9 months 21.3%(1932)[46]– 24.9%(1933)[47] −26.7% A banking panic and a collapse in the money supply took place in the United States that was exacerbated by international commitment to the gold standard.[48][49][50] Extensive new tariffs and other factors contributed to an extremely deep depression.[51] GDP, industrial production, employment, and prices fell substantially. The economy began to recover in the mid 1930s, with gold inflow expanding the money supply and improving expectations, but double dipped during the Recession of 1937–38. The ultimate recovery has been credited to monetary policy and monetary expansion.[52]

Recession of 1937–1938 May 1937–June 1938 1 year
1 month 4 years
2 months 17.8%[46]–

19.0%(1938)[53]
−18.2% The Recession of 1937 is only considered minor when compared to the Great Depression, but is otherwise among the worst recessions of the 20th century. Three explanations are offered as causes for the recession: the tight fiscal policy resulting from an attempt to balance the budget after New Deal spending; the tight monetary policy of the Federal Reserve; and the declining profits of businesses leading to a reduction in business investment.[54]

Recession of 1945 Feb 1945–Oct 1945 8 months 6 years
8 months 5.2%[53]
(1946) −12.7% The decline in government spending at the end of World War II led to an enormous drop in gross domestic product, making this technically a recession. This was the result of demobilization and the shift from a wartime to peacetime economy. The post-war years were unusual in a number of ways (unemployment was never high), and this era may be considered a "sui generis end-of-the-war recession".[55][56]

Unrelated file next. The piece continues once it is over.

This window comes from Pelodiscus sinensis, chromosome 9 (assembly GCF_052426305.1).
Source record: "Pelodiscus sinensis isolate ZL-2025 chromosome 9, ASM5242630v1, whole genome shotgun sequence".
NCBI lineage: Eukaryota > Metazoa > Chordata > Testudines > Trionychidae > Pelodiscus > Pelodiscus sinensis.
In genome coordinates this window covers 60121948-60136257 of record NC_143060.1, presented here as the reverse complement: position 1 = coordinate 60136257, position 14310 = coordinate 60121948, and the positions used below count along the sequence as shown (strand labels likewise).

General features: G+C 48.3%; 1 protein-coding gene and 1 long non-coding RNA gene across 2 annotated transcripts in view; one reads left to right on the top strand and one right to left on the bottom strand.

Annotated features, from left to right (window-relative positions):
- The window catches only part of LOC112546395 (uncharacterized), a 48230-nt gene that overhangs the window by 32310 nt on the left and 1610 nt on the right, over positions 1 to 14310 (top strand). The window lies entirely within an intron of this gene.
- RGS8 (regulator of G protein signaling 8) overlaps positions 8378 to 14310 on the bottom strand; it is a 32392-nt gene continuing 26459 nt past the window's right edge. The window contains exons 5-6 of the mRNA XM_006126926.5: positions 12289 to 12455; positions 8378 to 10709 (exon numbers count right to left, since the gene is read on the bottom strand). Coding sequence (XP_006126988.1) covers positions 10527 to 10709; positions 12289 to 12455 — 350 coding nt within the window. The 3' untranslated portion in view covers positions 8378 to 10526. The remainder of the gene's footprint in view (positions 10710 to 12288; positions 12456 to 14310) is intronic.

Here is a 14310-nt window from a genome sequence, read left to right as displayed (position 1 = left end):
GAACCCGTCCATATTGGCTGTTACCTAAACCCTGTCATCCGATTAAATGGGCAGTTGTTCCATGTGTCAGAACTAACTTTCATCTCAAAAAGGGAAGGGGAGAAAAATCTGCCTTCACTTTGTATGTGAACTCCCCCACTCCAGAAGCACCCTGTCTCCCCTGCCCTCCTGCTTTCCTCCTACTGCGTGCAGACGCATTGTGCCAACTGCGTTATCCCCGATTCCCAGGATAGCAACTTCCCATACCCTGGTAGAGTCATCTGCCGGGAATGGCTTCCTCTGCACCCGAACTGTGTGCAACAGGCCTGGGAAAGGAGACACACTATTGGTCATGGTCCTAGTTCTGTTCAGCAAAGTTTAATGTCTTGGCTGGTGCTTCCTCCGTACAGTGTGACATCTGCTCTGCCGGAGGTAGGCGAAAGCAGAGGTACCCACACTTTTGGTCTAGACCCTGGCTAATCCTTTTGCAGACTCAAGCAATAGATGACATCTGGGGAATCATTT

Recession of 1949 Nov 1948–Oct 1949 11 months 3 years
1 month 7.9%

(Oct 1949) −1.7% The 1948 recession was a brief economic downturn; forecasters of the time expected much worse, perhaps influenced by the poor economy in their recent lifetimes.[57] The recession also followed a period of monetary tightening.[35]

Recession of 1953 July 1953–May 1954 10 months 3 years
9 months 6.1%
(Sep 1954) −2.6% After a post-Korean War inflationary period, more funds were transferred to national security. In 1951, the Federal Reserve reasserted its independence from the U.S. Treasury and in 1952, the Federal Reserve changed monetary policy to be more restrictive because of fears of further inflation or of a bubble forming.[35][58][59]

Recession of 1958 Aug 1957–April 1958 8 months 3 years
3 months 7.5%
(July 1958) −3.7% Monetary policy was tightened during the two years preceding 1957, followed by an easing of policy at the end of 1957. The budget balance resulted in a change in budget surplus of 0.8% of GDP in 1957 to a budget deficit of 0.6% of GDP in 1958, and then to 2.6% of GDP in 1959.[35]
Recession of 1960–61 Apr 1960–Feb 1961 10 months 2 years 7.1%
(May 1961) −1.6% Another primarily monetary recession occurred after the Federal Reserve began raising interest rates in 1959. The government switched from deficit (or 2.6% in 1959) to surplus (of 0.1% in 1960). When the economy emerged from this short recession, it began the second-longest period of growth in NBER history.[35] The Dow Jones Industrial Average (Dow) finally reached its lowest point on February 20, 1961, about 4 weeks after President Kennedy was inaugurated.[citation needed]

Recession of 1969–70 Dec 1969–Nov 1970 11 months 8 years